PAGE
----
SIXTIES 6.30am, Wake up: 'Your body is well aware of the beneficial effects of sunlight and it naturally rouses early, like you did as a child,' Dr Kelley explains. 'Getting up at this time sets your body on schedule for the day.' 7am, Breakfast: For an early energy boost try blueberries - they activate an enzyme called enos that increases the flow of blood and oxygen to the brain. 8am, Exercise: Try yoga or Pilates outdoors to make the most of the sunlight and warm up muscles. 9am, Start work: 'By 60 you [your body clock] have reverted to the conventional nine-to-five working day,' explains Dr Kelley. 'Creative connections in the brain, known as synapses, are at their most active.' 10am, Drink coffee: Over-60s are the biggest caffeine addicts. Consume it in the middle six hours of the day. 12.30pm, Lunch: In this age group, taste buds are most sensitive between 11am and 1pm, making lunch more enjoyable at this time. 1.30pm, Housework: In your 60s, you have more energy in the early afternoon and your eyesight is also at its best - good for fiddly chores. 2pm, Nap: 'Only do this if you're tired,' says Dr Kelley. 'Try drinking a cup of coffee beforehand to make sure your body wakes up on cue.' 5pm, Finish work: If you still work, head home before your energy lags. 6.30pm, Dinner: By scheduling dinner early, 60-year-olds minimize the risk of heartburn and indigestion. 7.30pm, Socialise: 'Social engagement can be hugely beneficial to health at this age,' says Dr Kelley. 'Early evening strikes a good balance between wakefulness and low stress.' 8pm, Have sex: Sufficient time has passed since dinner, priming your body to be flooded by oxytocin, which is released after orgasm. 9pm, switch off the tv/ipad: Your eyes are more sensitive to artificial light in your 60s, so turn screens off an hour before bed. 9.30pm, Read/do a crossword: Mental stimulation before bed sets up your brain to work on memory formation and repair at night. 10pm, Sleep: At 60, the sleep hormone melatonin spikes around this time.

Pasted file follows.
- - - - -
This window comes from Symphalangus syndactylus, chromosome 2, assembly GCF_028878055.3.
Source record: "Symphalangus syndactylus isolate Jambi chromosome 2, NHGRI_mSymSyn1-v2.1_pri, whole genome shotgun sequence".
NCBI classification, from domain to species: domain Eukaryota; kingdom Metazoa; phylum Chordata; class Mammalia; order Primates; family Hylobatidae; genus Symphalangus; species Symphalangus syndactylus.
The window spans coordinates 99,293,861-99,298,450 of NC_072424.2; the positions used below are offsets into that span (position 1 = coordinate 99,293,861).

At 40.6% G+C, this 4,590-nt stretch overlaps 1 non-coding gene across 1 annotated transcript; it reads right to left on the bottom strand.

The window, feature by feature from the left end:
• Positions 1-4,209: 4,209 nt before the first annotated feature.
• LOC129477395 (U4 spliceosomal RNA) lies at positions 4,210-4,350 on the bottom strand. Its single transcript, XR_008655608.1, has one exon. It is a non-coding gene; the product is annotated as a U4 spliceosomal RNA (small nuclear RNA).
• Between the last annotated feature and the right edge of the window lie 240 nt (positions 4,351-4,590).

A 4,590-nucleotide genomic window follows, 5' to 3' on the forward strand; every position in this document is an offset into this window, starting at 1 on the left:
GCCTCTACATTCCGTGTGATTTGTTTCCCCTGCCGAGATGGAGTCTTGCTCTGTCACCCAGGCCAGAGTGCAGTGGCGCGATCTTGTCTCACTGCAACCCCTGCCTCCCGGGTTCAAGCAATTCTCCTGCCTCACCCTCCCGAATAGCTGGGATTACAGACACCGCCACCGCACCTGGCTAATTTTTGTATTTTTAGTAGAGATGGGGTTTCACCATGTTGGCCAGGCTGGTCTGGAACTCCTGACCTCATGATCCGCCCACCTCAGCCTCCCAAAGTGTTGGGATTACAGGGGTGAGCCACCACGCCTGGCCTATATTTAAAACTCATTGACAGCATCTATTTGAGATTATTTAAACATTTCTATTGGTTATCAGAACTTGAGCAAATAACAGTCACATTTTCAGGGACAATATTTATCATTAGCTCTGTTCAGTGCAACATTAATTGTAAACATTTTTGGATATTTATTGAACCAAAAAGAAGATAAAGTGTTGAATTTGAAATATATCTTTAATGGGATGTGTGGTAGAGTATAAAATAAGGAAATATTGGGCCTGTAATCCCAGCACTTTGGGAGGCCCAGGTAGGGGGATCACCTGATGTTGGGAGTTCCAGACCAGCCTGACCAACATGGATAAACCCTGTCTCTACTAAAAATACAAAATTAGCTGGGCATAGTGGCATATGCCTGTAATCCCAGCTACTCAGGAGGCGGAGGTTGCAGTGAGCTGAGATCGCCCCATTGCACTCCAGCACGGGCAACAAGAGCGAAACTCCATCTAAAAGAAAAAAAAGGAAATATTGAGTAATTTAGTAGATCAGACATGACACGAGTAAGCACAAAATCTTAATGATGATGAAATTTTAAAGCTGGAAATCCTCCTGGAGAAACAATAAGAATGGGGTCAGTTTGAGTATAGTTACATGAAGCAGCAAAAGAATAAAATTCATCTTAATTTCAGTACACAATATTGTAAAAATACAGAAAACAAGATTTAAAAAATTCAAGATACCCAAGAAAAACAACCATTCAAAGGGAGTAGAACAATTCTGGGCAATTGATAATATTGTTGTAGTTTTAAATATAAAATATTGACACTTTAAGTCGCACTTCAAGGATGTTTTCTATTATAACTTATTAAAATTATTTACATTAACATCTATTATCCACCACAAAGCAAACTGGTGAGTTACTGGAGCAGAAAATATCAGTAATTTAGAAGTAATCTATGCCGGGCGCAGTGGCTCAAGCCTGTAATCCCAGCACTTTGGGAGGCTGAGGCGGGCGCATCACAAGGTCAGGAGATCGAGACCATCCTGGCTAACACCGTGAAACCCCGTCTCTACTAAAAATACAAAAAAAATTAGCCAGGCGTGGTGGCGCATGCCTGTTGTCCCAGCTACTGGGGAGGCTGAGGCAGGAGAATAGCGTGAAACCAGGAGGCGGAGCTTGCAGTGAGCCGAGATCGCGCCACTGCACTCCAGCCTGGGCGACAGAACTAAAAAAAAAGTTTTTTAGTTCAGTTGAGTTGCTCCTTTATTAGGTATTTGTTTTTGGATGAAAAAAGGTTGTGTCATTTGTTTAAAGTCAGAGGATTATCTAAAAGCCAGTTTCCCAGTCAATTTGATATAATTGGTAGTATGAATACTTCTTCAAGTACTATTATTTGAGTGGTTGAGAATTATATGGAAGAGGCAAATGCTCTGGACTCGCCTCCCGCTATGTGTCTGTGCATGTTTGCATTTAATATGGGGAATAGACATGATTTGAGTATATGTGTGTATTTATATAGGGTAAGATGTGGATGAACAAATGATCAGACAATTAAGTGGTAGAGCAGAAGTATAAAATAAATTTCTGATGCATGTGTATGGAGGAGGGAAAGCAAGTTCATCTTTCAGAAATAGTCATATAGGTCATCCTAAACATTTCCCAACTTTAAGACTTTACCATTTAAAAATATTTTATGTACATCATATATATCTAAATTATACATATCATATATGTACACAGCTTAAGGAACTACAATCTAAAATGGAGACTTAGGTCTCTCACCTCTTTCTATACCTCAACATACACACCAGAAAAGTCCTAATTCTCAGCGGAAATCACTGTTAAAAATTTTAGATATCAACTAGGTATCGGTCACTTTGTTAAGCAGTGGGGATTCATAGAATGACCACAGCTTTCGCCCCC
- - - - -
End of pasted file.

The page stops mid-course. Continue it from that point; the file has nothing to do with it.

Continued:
SEVENTIES 6am, Wake up: 'Your biological processes naturally start half an hour earlier,' says Dr Kelley. 'Make the most of feeling alert.' 6.30am, Breakfast: Scientists say older people benefit most from an early breakfast, jump-starting a slowing metabolism. 7.30am, Exercise: An early brisk walk is important. 'It gets all the muscles in the body warmed up nicely,' says Dr Kelley. Aerobic exercise (anything that makes you slightly out of breath) boosts concentration. 8.30am, Start work: If you have an administrative task to complete, turn your attention to it now. 10am, Snack: By 70, your body is using up energy reserves faster in order to perform routine mental and physical tasks, so have a snack now. 11am, Read/do a crossword: 'This is the time of day when brain power is at a high,' says Dr Kelley. 12pm, Lunch: It's early, but you'll need fuel. Have your last coffee of the day now, too, as caffeine takes around a third longer to be absorbed at this time of life. 2.30pm, Nap: Experts say a 20-minute daytime nap can help those in their 70s have a better night's rest. 4pm, Finish work: As concentration wanes, stop mentally taxing tasks. 5pm, Another walk: 'Getting a blast of natural light late in the day can give you energy for the evening, without disturbing your precious sleep later on,' says Dr Kelley. 6pm, Dinner: Eating earlier gives the 70-year-old body time to digest properly and lowers the risk of acid reflux. If you want a drink, have it after your meal, on a full stomach. 7pm, Watch TV: The eyes and brain are very sensitive to blue light, so limit viewing to an hour well before bed. 8pm, Have sex: 'The recommended time of day as it can help you relax and drift off to sleep,' says Dr Kelley. 9.30pm, Sleep: A healthy 70-year-old may wake several times in the night due to a naturally shallow sleep cycle, so turn in early to maximize your chances of a full night's rest.